by Xinhua writers Zhu Shaobin and Ronald Njoroge
NAIROBI, Dec. 5 (Xinhua) -- The United Nations Environment Programme (UNEP), the world's leading authority on environment, on Tuesday honored six inspirational environmental leaders with the Champions of the Earth award during the UN Environment Assembly (UNEA3) being held on Dec. 4-6 in Nairobi, Kenya.
Chinese earth defenders, including the Saihanba Afforestation Community, bike-sharing startup Mobike, Chairman of Elion Resources Group Wang Wenbiao, were separately honored and have garnered half of the UN's highest awards on environment this year.
"The Saihanba Afforestation Community have transformed degraded land into a lush paradise -- part of a new Great Wall of vegetation that will play a part in helping protect millions from air pollution and preserving precious water supplies," said Erik Solheim, UNEP executive director, adding that the work is proof that environmental degradation can be reversed, and that this is an investment worth making.
He also said that the awards won by the Chinese have shown that the private sector can make a healthy profit while at the same time making huge improvements to people's lives and the environment.
"It proves that environmental challenges are not problems, but opportunities. This work is an inspiration to China and the world," he said.
In a rare article titled "Good News" which Solheim authored prior to the UNEA3, he also said that what the UNEP witnessed over the last two years in China is an unprecedented effort in protecting the environment while pursing economic and social progress.
During an interview with Xinhua on Tuesday, UNEP Deputy Executive Director Ibrahim Thiaw also appreciated the Chinese efforts in environment protection.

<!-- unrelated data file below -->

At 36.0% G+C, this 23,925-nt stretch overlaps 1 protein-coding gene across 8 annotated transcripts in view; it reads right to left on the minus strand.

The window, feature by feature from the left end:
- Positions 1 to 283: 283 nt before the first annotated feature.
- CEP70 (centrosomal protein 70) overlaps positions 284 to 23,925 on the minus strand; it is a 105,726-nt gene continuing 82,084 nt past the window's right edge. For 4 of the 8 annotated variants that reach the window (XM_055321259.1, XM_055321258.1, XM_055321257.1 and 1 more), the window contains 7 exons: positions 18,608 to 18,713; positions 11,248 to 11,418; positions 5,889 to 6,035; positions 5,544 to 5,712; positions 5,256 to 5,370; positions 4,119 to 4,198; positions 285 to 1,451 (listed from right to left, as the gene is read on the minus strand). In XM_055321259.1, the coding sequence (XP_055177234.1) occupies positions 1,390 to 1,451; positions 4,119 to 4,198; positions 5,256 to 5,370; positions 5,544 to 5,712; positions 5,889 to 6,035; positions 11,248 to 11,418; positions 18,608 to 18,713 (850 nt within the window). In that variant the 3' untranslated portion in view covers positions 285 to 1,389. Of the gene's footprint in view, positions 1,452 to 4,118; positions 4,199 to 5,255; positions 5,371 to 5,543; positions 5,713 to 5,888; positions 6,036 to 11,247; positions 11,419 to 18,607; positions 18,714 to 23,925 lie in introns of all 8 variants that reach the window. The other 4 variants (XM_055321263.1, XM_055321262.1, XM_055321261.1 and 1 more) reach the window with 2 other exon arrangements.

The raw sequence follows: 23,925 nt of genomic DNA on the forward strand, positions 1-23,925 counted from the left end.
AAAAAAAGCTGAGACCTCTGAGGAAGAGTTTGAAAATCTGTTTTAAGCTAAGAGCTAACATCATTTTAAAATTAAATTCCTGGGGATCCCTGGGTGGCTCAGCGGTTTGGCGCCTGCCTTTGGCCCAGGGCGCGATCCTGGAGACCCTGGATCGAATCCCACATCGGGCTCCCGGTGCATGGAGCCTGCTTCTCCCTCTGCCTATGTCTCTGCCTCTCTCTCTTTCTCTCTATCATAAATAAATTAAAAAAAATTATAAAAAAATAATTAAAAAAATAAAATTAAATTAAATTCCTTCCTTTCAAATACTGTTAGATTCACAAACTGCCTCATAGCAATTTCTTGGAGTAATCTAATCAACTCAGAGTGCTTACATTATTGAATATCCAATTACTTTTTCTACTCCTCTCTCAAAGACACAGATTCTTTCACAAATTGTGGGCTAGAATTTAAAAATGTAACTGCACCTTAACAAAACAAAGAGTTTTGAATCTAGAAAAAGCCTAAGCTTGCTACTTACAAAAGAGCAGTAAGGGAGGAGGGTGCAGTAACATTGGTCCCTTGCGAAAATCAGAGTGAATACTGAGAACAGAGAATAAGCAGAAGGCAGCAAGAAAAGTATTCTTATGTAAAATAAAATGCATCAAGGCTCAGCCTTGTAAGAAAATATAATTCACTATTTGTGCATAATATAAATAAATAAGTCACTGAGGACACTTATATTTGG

"What we have seen recently in China is a very clear direction from the leadership that air and water pollution should not result in fatality and can be addressed with clear policy. We have seen the Chinese president and government adopt very clear positions and policy to help deal with pollution," he said.
"The most recent China (ruling) party congress was a landmark because the leadership come out strongly to speak about not only social and economic issues but also environmental issues," he said, adding China has become a major contributor of clean technologies around the world.
According to him, as the world's biggest investor in renewable energy, it may be a good opportunity for Chinese businesses to promote clean technologies and help in the dissemination of the technologies that will benefit developing countries.
"The energy production systems that are present in China are being phased out in favor of cleaner energy centers. This is something that we salute," he said.
According to him, given China's status as the world's second largest economy and its political influence and leadership role around the world, when China adopts domestic polices in regard to environment, it has global implications.
During the UNEA3, a sustainable innovation expo is also being held, with many enterprises expressing their appreciation for Chinese expertise in environment protection and technological innovation.
Dez Page-Morri, CEO of Enviroserve Kenya, an electronic waste recycler, said that currently the company's machinery, including shredders, separators and crushers have come from China while Advait Joshi, a third-year university student with USIU Africa who brings an air quality monitoring system in partnership with Intel to the expo, said that he and his classmate have actually got the idea of realtime air quality monitoring from China, something still in non-existence in Kenya.
During Tuesday's award-giving event, Saihanba Afforestation Community was awarded for transforming degraded land in northern China into a lush forest covering 92,000 hectares since 1962, generating huge volumes of water and oxygen for major cities in northern China and spurring green sector growth.
Meanwhile, Wang Wenbiao was awarded for a lifetime of leadership in green industry for his efforts in thwarting desertification and Mobike, the world's largest smart bike-sharing company, was awarded for exploring market-driven solutions to air pollution and climate change.
President of Chile Michelle Bachelet, Paul A. Newman and his team at NASA's Goddard Space Flight Center and American filmmaker Jeff Orlowski were the three other winners of the award.